When the first wave of "Combiner Wars" was released, it was clear the designers were using the "Generation One" designs of many characters as the springboard for these modern designs. Brawl is perhaps one of the strongest examples of this. From overall body shape to small details this figure instantly strikes me as a blending of G1 Brawl's animation and toy models in a new toy. Let's start with the general shape. This robot form has the tank turret on the back of the figure, very obvious tread sections forming the arms and legs and a chest that sticks out a bit in front more than your typical Transformer. Also most of his parts are rather thick and blocky, which reflects his G1 predecessor very well. But that's not all! There are plenty of smaller details that also pay homage to G1 Brawl in both toy and animation form:
- The head design is right out of G1, favoring the toy design. This includes his distinctive crest and flat panels on the sides of the head.
- The top of the chest panel has two, thin raised sections that could be vents or lights of some sort. Similar details could be found on the animation model for G1 Brawl.
- On either side of the chest are three small barrels which appear to be some type of launching tubes. While the G1 Brawl toy does not have these details, the G1 animation model does! I was pleasantly surprised at this detail.
- The waist section has two small sections with horizontal lines sculpted into them. This is based on a sticker detail from the G1 Brawl figure.
- Each lower leg has a circular detail on it, in this case they are hatches for the vehicle mode.
- Towards the ankle/foot area there are horizontal vent designs based on stickers from the G1 figure and a detail on the animation model.
The deco on this figure is also very much based on G1 Brawl. While the shades are not exact matches, Brawl is made up of military green, gunmetal grey and silver plastic. Green makes up most of the figure with the gunmetal found on the head and waist area. The hip joints and thighs are cast in silver. You'll also find a bit of silver on the elbow joints. This green is a darker shade than the one used on either the G1 animation model or toy, but it works with the theme of the group. The gunmetal is a beautiful color and the silver offers a nice bright color that contrasts well against the other darker colors.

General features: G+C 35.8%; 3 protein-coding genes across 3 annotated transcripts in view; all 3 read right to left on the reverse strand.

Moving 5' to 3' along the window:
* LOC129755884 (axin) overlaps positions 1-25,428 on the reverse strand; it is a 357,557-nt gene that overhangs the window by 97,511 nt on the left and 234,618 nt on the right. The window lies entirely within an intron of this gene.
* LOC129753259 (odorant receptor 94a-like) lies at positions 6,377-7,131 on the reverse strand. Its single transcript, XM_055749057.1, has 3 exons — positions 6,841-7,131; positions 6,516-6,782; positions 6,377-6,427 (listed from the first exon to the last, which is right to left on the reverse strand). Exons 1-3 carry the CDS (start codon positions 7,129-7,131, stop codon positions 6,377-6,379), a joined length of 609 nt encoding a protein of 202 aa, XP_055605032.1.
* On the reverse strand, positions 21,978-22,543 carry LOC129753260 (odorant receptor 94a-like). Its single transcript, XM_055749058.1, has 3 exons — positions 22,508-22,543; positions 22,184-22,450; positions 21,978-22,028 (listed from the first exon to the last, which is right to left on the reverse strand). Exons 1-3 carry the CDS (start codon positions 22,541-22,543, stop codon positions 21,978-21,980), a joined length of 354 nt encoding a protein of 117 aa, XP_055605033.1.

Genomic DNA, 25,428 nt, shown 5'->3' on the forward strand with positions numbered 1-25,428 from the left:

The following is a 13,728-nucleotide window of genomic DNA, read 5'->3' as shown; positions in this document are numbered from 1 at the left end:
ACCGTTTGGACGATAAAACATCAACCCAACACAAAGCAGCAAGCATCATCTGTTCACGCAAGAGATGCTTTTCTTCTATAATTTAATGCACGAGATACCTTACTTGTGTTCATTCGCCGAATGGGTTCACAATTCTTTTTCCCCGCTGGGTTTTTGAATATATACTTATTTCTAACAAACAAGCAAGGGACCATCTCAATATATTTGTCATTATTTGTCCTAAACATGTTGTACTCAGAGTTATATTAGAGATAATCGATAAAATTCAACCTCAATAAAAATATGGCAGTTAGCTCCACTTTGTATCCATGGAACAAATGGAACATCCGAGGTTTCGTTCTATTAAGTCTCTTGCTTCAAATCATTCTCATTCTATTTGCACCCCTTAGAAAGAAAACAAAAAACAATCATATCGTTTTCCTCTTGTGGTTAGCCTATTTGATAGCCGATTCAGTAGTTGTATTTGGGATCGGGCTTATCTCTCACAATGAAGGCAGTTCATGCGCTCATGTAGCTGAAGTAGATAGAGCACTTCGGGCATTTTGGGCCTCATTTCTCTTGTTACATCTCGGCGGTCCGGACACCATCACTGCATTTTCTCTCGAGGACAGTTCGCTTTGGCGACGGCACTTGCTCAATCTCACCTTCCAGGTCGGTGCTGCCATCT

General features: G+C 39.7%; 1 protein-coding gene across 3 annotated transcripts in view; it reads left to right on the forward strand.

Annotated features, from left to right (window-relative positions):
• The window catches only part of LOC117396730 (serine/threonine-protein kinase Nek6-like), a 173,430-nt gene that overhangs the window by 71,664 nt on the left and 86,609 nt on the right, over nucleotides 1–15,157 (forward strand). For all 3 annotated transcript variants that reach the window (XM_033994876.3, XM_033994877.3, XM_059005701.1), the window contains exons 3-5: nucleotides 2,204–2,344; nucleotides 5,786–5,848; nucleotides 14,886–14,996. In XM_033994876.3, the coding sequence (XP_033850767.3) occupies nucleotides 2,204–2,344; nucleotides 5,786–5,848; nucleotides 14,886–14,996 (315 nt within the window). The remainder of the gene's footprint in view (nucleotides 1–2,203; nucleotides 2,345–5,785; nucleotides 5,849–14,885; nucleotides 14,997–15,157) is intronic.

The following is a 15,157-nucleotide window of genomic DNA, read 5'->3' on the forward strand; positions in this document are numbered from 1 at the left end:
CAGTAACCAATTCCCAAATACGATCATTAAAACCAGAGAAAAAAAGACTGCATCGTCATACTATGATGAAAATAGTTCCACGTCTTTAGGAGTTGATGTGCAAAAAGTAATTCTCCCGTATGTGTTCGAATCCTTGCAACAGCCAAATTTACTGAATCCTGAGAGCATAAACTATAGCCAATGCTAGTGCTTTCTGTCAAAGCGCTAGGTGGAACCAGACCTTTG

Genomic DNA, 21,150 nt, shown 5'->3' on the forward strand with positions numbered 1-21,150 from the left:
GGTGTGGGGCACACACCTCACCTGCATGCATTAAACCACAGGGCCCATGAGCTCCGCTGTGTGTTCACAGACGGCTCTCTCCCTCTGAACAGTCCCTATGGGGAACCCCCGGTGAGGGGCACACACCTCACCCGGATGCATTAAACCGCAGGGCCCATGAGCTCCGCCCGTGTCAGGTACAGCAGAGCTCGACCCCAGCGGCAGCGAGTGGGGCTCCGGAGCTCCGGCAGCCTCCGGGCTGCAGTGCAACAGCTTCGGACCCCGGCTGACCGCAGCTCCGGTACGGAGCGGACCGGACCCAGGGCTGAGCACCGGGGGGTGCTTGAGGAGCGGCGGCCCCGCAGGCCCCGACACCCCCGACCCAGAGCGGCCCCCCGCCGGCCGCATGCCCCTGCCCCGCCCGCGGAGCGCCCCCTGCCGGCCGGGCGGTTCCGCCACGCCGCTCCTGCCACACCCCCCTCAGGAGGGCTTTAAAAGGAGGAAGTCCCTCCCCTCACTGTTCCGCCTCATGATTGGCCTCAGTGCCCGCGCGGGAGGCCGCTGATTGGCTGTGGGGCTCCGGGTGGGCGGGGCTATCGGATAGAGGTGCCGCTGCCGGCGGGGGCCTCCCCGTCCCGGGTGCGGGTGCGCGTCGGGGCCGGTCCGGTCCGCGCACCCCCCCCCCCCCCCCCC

Paint applications are done in grey, light blue, red and silver. The grey is the most heavily used color. It's a dark shade that seems to match the tone of the gunmetal grey plastic. This is used on the treads (so they are very obvious on the arms in this mode). Light blue is found on small details on the chest. This is a callback to G1 Brawl's chest sticker, which featured a light blue rectangle. Red is found on the robot eyes and the horizontal lines on his waist area. Silver is used to paint the horizontal line details both on and above his feet. The finishing touch is a tampographed Decepticon symbol in purple and silver on the left side of the chest. There are definitely places where the designers could have added more paint such as the lower legs or the top of the chest, but I mostly say this because something like a black wash would have been helpful in really bringing out a lot of the sculpted detail. That said, such a level of detail is rare of in the "Transformers" line so I didn't expect it.
There are eighteen points of articulation on this figure. This includes four in each arm and leg and waist articulation. Unfortunately the left arm joint on my copy of this figure is more loose than the first. It's bad enough that he can't hold his hand/foot/weapon piece in that hand without the arm flopping down. Fortunately the right arm on my copy of this figure does not have that problem. I also found the ball joints at the hips a bit less tight than I would have preferred. He stood and posed fine, but I wound up putting some clear nail polish on the ball joints to tighten them up a bit.
There is one design choice on this figure that has caused some frustration among fans. The top part of the body is connected to the lower part via a series of hinged panels. Now, so long as those panels are nice and tight (which they are on my copy of the figure) this is fine. However if those panels are loose in any way, the top half of the body will go flopping around. This was a very strange design choice and I think the designers were going for something more interesting than what we actually got. This would have worked much better if the flat panels collapsed down against the waist section. This isn't an issue on my figure, but keep it in mind when you purchase yours as other fans have had a loose hinge, causing issues with figure stability.
Brawl has four 5mm ports between both his arms. He has two additional ones on the tank turret on his back. While technically his weapons are meant to connect to his hands and/or arms, you can recreate the more traditional "G1 Brawl" look by attaching the cannon barrel to the front of the turret on his back. This is actually my preference but he looks great either way. The top of the turret has another 5mm port and even a peg that can swing forward for weapon storage.